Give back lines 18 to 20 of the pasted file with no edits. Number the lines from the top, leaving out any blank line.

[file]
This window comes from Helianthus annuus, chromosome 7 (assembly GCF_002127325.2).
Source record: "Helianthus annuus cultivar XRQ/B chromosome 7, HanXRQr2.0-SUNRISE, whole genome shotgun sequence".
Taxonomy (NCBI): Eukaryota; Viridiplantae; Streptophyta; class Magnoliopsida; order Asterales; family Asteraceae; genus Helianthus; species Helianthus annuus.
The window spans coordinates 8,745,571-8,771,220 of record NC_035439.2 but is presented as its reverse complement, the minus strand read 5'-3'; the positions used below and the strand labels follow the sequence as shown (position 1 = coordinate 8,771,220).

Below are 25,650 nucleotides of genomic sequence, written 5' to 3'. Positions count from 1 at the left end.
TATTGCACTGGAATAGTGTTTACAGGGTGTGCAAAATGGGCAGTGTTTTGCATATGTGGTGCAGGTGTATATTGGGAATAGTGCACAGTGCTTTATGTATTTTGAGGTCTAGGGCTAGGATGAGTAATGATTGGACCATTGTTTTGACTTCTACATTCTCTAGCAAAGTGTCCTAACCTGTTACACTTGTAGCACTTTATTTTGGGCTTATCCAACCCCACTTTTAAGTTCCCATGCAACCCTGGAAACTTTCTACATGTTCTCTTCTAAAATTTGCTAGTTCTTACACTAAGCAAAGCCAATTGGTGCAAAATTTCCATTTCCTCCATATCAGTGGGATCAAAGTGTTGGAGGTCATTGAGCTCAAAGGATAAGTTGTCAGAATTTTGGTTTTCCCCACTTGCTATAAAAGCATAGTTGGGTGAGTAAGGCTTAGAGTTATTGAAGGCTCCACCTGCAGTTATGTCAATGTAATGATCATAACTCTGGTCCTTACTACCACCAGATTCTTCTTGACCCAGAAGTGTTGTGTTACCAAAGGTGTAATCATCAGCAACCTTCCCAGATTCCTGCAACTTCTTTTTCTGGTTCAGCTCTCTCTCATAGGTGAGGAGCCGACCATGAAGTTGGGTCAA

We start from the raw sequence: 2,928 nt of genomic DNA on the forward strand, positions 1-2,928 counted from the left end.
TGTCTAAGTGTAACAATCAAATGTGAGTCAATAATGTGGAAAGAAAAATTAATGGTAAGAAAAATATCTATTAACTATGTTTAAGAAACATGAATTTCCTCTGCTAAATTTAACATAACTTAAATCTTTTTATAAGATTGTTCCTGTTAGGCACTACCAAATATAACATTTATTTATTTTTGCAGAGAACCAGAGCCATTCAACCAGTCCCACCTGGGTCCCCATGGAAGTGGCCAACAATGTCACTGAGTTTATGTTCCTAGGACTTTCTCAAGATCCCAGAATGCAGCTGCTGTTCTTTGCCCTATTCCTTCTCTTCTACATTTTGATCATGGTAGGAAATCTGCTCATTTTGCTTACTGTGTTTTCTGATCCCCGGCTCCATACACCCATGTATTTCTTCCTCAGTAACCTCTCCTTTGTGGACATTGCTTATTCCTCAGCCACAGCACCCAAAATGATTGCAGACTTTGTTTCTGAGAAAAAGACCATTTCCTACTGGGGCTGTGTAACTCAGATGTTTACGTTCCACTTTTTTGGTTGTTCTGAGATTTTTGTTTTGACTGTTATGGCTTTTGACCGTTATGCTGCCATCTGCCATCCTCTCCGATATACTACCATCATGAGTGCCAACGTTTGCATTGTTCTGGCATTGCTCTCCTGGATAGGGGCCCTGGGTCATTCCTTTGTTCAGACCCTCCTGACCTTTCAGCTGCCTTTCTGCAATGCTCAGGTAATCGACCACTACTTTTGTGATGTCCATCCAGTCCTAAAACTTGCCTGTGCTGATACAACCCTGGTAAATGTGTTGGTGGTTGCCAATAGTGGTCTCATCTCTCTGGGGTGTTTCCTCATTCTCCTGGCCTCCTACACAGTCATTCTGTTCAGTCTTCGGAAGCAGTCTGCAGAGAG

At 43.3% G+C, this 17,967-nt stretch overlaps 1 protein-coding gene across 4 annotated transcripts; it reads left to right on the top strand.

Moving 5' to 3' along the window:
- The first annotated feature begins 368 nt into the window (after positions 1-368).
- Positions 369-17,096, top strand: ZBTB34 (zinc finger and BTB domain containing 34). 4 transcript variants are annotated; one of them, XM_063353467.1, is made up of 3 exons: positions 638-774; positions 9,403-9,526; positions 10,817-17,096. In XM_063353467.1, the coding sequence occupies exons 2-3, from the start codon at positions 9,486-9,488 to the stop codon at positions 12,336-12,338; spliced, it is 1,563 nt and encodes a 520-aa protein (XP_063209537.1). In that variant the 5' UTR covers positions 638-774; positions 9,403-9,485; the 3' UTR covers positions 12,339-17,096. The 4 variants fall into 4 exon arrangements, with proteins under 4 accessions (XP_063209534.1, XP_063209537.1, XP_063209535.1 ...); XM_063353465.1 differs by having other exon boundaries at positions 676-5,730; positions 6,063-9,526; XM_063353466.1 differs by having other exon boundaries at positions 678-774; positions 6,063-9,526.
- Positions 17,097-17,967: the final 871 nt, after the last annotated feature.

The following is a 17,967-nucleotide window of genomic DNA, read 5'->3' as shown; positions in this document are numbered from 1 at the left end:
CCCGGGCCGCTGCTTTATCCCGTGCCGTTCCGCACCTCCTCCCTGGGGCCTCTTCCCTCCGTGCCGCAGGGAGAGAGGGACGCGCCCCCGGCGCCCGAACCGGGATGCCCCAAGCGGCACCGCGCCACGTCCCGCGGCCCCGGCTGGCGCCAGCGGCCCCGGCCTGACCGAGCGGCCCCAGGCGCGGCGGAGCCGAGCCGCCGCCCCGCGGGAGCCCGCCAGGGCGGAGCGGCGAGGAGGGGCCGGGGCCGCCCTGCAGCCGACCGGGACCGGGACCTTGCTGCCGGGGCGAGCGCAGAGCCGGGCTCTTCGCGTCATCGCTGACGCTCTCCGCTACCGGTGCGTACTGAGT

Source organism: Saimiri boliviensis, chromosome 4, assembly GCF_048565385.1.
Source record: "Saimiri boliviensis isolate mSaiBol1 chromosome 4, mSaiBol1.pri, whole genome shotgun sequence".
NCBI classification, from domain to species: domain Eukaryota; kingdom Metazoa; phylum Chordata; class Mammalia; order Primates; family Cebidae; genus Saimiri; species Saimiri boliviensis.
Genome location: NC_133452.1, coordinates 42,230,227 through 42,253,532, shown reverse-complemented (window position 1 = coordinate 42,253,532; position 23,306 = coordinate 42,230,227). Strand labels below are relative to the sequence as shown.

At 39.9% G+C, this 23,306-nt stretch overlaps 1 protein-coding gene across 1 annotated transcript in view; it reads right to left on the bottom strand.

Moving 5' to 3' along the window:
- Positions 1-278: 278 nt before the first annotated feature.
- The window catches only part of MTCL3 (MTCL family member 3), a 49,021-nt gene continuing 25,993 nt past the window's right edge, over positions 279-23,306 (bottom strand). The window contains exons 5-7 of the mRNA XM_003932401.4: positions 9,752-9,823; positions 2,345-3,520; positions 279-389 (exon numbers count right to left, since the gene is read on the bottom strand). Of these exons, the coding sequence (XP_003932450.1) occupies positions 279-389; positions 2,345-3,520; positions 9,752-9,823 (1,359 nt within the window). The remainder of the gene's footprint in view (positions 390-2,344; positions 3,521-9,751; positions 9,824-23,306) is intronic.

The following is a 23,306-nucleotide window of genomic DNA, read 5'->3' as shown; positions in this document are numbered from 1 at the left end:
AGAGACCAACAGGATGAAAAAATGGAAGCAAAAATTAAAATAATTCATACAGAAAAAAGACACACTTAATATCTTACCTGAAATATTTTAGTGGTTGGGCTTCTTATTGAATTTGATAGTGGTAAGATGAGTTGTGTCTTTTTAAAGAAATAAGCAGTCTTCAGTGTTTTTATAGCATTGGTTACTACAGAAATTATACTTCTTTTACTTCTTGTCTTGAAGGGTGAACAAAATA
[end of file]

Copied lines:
NCBI classification, from domain to species: domain Eukaryota; kingdom Metazoa; phylum Chordata; class Mammalia; order Primates; family Cebidae; genus Saimiri; species Saimiri boliviensis.
Genome location: NC_133452.1, coordinates 42,230,227 through 42,253,532, shown reverse-complemented (window position 1 = coordinate 42,253,532; position 23,306 = coordinate 42,230,227). Strand labels below are relative to the sequence as shown.

At 39.9% G+C, this 23,306-nt stretch overlaps 1 protein-coding gene across 1 annotated transcript in view; it reads right to left on the bottom strand.